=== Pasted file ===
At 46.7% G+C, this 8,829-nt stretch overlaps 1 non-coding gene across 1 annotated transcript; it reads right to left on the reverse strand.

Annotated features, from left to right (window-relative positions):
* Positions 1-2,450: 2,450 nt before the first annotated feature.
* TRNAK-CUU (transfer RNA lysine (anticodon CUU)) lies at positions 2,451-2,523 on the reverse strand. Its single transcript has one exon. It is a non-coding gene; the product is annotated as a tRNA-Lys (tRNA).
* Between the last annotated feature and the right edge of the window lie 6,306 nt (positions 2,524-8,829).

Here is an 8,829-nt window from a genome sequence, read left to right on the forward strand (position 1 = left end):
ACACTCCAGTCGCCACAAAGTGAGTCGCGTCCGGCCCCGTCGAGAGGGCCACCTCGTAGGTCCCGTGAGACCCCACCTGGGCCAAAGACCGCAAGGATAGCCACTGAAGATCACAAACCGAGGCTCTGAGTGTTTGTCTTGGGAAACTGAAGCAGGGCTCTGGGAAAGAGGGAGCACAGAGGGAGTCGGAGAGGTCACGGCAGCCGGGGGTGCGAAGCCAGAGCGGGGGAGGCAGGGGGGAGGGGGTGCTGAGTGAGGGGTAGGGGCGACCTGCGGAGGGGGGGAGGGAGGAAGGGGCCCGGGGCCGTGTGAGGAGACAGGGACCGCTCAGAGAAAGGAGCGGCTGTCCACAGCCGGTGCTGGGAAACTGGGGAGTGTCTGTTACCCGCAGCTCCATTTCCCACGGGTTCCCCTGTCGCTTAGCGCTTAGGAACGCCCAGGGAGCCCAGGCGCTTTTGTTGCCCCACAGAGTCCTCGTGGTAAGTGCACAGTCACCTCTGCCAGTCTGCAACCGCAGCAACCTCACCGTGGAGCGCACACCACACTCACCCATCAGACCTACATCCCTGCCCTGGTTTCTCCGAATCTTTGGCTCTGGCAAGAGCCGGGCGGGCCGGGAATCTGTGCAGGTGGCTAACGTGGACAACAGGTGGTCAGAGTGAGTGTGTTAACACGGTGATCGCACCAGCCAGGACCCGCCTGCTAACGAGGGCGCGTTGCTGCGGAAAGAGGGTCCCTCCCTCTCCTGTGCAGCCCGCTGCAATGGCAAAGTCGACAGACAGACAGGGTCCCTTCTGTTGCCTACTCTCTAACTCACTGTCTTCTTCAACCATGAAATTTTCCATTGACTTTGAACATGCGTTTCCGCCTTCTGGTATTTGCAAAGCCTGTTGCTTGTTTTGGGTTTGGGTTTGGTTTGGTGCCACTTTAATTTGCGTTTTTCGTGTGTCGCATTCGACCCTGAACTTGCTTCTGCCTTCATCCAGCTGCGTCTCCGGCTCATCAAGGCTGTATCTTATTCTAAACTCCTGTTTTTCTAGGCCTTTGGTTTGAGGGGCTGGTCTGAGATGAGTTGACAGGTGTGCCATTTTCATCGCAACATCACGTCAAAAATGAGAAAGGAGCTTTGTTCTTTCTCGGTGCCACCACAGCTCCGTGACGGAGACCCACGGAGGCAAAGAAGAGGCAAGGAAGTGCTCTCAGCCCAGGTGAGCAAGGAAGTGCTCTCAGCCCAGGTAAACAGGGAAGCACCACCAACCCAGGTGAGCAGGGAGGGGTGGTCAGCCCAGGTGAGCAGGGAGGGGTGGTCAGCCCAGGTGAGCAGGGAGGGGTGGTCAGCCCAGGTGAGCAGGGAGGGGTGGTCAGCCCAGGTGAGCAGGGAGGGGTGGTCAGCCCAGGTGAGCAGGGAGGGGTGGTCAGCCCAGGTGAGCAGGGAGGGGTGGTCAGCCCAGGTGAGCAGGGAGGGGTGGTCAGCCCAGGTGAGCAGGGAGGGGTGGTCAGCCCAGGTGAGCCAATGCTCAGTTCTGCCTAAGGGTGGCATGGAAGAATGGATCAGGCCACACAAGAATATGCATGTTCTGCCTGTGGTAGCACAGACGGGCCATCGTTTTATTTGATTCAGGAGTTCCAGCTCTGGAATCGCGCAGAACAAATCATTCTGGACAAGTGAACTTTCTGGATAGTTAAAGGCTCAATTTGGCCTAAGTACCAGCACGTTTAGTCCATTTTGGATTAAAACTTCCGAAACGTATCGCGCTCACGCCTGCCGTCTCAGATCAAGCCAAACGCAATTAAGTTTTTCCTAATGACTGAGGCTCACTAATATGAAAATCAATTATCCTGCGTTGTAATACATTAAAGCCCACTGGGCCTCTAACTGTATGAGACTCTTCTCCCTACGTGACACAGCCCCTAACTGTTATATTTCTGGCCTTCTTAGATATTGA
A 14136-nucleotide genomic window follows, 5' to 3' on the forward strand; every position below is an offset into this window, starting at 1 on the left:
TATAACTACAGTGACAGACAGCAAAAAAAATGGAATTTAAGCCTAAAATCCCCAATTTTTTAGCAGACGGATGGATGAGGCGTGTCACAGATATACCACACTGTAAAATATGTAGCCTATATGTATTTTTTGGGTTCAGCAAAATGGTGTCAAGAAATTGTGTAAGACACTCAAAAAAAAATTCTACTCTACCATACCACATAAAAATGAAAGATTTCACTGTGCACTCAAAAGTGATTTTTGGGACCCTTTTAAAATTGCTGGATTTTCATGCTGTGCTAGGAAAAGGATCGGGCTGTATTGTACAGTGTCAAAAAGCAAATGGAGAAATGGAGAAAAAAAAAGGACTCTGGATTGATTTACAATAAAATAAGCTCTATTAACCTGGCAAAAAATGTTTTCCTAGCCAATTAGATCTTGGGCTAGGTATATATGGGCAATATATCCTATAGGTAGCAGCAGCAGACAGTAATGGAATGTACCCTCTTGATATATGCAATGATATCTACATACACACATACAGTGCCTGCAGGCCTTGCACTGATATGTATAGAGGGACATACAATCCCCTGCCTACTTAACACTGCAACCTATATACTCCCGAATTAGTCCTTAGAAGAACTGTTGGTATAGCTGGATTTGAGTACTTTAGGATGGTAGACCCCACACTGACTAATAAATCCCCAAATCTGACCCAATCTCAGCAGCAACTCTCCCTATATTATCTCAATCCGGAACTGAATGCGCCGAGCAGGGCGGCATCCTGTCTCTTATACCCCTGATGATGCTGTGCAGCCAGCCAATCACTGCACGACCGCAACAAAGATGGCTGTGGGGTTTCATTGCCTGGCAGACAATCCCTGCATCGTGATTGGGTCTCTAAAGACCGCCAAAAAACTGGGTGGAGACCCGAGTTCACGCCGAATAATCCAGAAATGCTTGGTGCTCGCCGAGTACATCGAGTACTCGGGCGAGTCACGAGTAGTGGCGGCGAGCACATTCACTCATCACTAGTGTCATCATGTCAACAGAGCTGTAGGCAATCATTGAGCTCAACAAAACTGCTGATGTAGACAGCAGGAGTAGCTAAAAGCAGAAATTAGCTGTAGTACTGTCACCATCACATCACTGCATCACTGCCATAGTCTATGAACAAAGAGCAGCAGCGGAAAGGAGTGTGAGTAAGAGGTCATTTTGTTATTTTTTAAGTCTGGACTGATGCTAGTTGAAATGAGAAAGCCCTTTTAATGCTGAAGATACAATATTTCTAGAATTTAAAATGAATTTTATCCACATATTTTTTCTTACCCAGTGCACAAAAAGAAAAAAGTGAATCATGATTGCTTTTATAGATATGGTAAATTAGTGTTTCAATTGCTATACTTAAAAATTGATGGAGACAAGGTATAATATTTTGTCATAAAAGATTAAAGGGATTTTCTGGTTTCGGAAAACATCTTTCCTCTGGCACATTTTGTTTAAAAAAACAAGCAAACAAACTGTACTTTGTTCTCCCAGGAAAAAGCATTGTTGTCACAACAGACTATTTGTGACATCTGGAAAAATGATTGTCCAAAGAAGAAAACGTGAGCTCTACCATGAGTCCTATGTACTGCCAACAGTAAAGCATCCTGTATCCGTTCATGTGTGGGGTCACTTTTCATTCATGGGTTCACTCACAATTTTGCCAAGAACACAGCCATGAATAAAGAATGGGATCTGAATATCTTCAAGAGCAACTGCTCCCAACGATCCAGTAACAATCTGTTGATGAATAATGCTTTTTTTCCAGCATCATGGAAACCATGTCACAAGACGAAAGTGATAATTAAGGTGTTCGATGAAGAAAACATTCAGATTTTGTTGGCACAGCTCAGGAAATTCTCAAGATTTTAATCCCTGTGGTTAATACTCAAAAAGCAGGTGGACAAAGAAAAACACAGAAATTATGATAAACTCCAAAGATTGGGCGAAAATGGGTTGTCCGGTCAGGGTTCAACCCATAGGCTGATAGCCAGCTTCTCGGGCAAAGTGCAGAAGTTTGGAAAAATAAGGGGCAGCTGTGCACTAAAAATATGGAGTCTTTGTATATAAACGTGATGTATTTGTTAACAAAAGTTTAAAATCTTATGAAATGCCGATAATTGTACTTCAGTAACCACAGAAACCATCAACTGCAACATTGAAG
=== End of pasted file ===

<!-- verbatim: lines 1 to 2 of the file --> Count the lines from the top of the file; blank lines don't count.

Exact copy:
At 46.7% G+C, this 8,829-nt stretch overlaps 1 non-coding gene across 1 annotated transcript; it reads right to left on the reverse strand.

Annotated features, from left to right (window-relative positions):